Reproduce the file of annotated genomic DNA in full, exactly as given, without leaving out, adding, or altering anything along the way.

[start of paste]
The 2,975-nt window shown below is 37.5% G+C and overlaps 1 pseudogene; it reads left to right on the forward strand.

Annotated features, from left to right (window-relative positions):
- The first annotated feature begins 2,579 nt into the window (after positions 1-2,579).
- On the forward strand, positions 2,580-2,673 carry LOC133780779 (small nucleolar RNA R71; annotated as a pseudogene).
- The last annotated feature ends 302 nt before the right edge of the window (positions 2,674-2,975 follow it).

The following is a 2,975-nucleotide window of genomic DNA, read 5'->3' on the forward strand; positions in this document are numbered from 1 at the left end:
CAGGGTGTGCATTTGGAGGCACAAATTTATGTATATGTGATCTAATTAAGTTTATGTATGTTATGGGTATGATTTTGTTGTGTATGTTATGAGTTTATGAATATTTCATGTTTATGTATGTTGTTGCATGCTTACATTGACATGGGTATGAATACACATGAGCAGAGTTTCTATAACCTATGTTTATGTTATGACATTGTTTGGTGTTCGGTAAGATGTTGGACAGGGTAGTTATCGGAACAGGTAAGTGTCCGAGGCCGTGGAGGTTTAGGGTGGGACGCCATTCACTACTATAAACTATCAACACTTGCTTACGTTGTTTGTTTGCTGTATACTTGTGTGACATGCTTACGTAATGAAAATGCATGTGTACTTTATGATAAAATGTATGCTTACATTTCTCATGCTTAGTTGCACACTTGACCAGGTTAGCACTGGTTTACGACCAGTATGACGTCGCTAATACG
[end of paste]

The 2,975-nt window shown below is 37.5% G+C and overlaps 1 pseudogene; it reads left to right on the forward strand.

Annotated features, from left to right (window-relative positions):
- The first annotated feature begins 2,579 nt into the window (after positions 1-2,579).
- On the forward strand, positions 2,580-2,673 carry LOC133780779 (small nucleolar RNA R71; annotated as a pseudogene).
- The last annotated feature ends 302 nt before the right edge of the window (positions 2,674-2,975 follow it).

The following is a 2,975-nucleotide window of genomic DNA, read 5'->3' on the forward strand; positions in this document are numbered from 1 at the left end:
CAGGGTGTGCATTTGGAGGCACAAATTTATGTATATGTGATCTAATTAAGTTTATGTATGTTATGGGTATGATTTTGTTGTGTATGTTATGAGTTTATGAATATTTCATGTTTATGTATGTTGTTGCATGCTTACATTGACATGGGTATGAATACACATGAGCAGAGTTTCTATAACCTATGTTTATGTTATGACATTGTTTGGTGTTCGGTAAGATGTTGGACAGGGTAGTTATCGGAACAGGTAAGTGTCCGAGGCCGTGGAGGTTTAGGGTGGGACGCCATTCACTACTATAAACTATCAACACTTGCTTACGTTGTTTGTTTGCTGTATACTTGTGTGACATGCTTACGTAATGAAAATGCATGTGTACTTTATGATAAAATGTATGCTTACATTTCTCATGCTTAGTTGCACACTTGACCAGGTTAGCACTGGTTTACGACCAGTATGACGTCGCTAATACG